If you’re trying to determine the size of a cat based on its tail you should also consider its breed. This is because different breeds have different body types and so are different sizes, even if they are the same age. As an example of this, you’ll notice that most Siamese cats have longer tails than the Persian breed of cat. This is because Siameses are much smaller cats than Persians who are substantially larger in size. This doesn’t mean that Siameses are smaller than Persians because breed standards vary from breed to breed. For example, the breed standards for Persian cats recommend that their tails be “as long as the head”, whereas the breed standard for Siamese cats says their tails should be “as long as the head and body”.

**Read More:** List of Cat Breed

## Cat Breeds with Long Tails

There are various cat breeds with long cat tail lengths including • The Manx – The Manx breed of cat has an especially long tail, which is “as long as the head and body”. • The Scottish Fold – The Scottish Fold breed is known for its long, fluffy tail. • The Scottish Straight – The Scottish Straight breed has long, bushy tails that are approximately one-third of the length of their bodies. • The Munchkin – The Munchkin breed has long, thick tails that are around the same length as the rest of their bodies.

## Can You Measure the Size of a Cat By Its Tail?

The short answer to this question is no, you can’t tell the size of a cat by its tail length. This is because cat breeds come in all shapes and sizes, even when they have long tails. Because cats are one of the most diverse species on the planet and come in a vast array of different breeds and types, it’s impossible to tell their size based on the length of their tails alone. This is because different types of cats have different body lengths, and so the overall size of a cat is the sum of all its parts. This means you have to take into account the length of their legs, their overall length, their body type, and their coat length to determine the size of your cat.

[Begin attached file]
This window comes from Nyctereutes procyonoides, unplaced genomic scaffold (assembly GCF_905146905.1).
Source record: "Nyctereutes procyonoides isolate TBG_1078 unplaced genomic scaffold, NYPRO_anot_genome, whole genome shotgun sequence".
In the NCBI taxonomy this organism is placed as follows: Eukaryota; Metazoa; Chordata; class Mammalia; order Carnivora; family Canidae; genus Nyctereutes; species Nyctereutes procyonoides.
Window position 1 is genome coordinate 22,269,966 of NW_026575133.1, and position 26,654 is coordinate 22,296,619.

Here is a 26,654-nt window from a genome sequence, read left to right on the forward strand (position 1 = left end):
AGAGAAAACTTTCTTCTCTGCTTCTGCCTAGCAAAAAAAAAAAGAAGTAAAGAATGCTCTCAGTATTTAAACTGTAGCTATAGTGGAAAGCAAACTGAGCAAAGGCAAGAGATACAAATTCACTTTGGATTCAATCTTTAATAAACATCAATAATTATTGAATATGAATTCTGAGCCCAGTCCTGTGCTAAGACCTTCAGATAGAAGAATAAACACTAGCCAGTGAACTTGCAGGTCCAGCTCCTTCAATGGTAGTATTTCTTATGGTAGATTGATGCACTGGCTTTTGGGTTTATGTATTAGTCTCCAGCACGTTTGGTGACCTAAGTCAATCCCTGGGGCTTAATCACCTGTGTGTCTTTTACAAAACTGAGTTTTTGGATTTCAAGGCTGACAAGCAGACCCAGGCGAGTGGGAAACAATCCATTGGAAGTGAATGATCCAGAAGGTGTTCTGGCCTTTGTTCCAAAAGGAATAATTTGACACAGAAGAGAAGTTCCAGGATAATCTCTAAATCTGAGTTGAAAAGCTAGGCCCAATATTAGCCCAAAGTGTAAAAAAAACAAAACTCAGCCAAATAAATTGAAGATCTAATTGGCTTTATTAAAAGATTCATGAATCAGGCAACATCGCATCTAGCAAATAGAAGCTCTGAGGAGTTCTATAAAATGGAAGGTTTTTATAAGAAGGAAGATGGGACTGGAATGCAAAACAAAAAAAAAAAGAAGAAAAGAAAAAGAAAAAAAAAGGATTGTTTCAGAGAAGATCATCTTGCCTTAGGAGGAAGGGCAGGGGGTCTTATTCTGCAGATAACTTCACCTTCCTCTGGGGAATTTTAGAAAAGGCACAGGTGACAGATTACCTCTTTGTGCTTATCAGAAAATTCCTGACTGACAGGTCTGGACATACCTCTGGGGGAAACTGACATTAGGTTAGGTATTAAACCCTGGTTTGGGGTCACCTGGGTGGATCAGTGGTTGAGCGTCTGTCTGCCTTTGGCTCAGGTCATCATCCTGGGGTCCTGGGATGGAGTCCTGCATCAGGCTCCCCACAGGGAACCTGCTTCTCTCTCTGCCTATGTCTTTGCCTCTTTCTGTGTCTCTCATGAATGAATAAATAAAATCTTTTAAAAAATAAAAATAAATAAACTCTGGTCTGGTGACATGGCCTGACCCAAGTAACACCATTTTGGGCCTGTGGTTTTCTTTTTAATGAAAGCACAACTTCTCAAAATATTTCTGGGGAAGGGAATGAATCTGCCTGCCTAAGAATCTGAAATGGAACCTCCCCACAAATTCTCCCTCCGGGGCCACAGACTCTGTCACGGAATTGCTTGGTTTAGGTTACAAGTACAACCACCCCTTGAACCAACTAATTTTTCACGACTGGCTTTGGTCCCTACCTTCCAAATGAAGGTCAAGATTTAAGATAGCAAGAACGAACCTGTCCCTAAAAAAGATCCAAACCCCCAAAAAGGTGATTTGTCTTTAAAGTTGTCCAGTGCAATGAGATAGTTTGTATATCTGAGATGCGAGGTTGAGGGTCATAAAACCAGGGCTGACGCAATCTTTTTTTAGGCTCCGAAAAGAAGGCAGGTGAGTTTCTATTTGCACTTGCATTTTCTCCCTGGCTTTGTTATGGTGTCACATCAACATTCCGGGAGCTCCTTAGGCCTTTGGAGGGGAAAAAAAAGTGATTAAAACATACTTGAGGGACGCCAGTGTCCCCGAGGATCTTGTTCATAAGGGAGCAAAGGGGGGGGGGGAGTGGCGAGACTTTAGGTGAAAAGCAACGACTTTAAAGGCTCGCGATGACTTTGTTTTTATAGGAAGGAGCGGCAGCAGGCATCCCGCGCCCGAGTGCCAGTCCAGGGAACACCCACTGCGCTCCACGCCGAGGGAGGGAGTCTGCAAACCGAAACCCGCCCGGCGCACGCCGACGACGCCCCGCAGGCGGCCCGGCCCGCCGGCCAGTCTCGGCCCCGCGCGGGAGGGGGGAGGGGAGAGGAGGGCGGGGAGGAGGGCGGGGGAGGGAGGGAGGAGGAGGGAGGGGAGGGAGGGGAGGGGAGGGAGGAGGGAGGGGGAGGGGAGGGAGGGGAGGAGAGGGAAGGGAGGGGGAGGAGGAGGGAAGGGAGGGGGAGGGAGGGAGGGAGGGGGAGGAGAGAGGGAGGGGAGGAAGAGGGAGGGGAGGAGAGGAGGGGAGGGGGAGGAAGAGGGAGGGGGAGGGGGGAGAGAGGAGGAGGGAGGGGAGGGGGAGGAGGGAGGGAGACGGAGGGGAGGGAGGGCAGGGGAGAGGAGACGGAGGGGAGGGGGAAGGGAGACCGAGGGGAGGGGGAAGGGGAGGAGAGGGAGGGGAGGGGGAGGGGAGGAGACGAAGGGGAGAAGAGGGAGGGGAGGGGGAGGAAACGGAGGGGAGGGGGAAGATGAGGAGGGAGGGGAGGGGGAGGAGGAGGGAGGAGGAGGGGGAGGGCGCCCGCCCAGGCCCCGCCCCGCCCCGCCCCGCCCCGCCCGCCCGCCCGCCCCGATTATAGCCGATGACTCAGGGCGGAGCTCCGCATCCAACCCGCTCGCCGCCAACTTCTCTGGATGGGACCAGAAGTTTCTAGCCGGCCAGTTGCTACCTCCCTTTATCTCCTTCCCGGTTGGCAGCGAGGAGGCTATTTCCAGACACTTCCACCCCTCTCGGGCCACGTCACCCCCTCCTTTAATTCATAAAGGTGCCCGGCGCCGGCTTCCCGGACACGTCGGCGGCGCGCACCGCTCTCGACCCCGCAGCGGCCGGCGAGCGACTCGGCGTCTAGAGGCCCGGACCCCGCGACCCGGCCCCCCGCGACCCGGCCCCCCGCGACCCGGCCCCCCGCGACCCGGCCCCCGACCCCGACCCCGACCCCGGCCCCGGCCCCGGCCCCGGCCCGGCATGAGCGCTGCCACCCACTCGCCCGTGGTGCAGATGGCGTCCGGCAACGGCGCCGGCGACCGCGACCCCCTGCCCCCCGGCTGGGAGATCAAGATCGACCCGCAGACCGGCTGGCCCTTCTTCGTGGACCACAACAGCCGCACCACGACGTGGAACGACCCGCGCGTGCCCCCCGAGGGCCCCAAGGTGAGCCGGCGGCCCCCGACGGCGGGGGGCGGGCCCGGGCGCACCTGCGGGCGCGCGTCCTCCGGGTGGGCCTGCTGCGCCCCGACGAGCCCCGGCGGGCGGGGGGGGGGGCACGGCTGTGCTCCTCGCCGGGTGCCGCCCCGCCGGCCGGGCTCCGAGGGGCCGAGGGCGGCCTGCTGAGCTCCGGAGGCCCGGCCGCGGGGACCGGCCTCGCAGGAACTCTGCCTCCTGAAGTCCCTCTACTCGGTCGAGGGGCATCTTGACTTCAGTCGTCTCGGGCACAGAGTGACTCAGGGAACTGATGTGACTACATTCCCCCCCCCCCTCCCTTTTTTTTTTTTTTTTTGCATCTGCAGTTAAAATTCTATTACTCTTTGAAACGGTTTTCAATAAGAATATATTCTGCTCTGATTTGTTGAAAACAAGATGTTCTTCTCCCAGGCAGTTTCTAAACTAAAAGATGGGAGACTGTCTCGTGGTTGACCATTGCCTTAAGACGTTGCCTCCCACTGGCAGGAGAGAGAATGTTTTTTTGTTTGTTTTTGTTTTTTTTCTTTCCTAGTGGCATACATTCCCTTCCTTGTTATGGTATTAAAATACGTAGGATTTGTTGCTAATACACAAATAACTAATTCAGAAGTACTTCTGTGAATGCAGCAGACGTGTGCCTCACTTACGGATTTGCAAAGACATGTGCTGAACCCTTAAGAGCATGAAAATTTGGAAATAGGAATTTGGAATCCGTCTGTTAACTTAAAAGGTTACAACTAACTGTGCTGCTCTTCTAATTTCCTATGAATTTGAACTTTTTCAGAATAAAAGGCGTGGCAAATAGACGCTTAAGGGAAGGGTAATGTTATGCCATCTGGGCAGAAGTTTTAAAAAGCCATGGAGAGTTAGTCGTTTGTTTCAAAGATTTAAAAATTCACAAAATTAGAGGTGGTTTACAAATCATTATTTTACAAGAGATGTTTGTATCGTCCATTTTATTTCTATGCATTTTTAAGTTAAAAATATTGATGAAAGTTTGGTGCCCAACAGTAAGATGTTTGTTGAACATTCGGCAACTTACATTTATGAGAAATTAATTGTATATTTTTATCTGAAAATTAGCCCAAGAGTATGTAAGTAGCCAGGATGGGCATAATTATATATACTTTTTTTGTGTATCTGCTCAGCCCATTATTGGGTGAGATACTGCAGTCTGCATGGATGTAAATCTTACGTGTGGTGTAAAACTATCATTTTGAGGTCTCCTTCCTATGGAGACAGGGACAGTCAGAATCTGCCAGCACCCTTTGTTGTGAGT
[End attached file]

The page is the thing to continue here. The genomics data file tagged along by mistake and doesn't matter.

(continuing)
## How to Measure the Size of Wild Cats Based on Tail Length

If you’re interested in finding out the size of wild cats such as lions and tigers, you’ll have to do a bit of math based on their tail length. To do this you’ll need to remember that a cat’s tail is roughly one-third of its total body length. Therefore, you can work out the size of a wild cat based on the length of its tail by multiplying its tail length by three. This means that a wild cat with a 10-inch tail is 30 inches in length from head to tail, which equates to a total body length of around 6 feet!

## Conclusion

In summary, wild cats have varying tail lengths depending on their subspecies and body type. This means that while the length of a wild cat’s tail could help you determine its size, it’s not as clear-cut as domestic cats where all cats of the same breed have the same tail length. Because different types of cats have different body lengths it’s impossible to tell the size of a cat based on its tail alone. Instead, you have to consider the overall length of the cat’s body, its body type, and its coat length to accurately determine its size.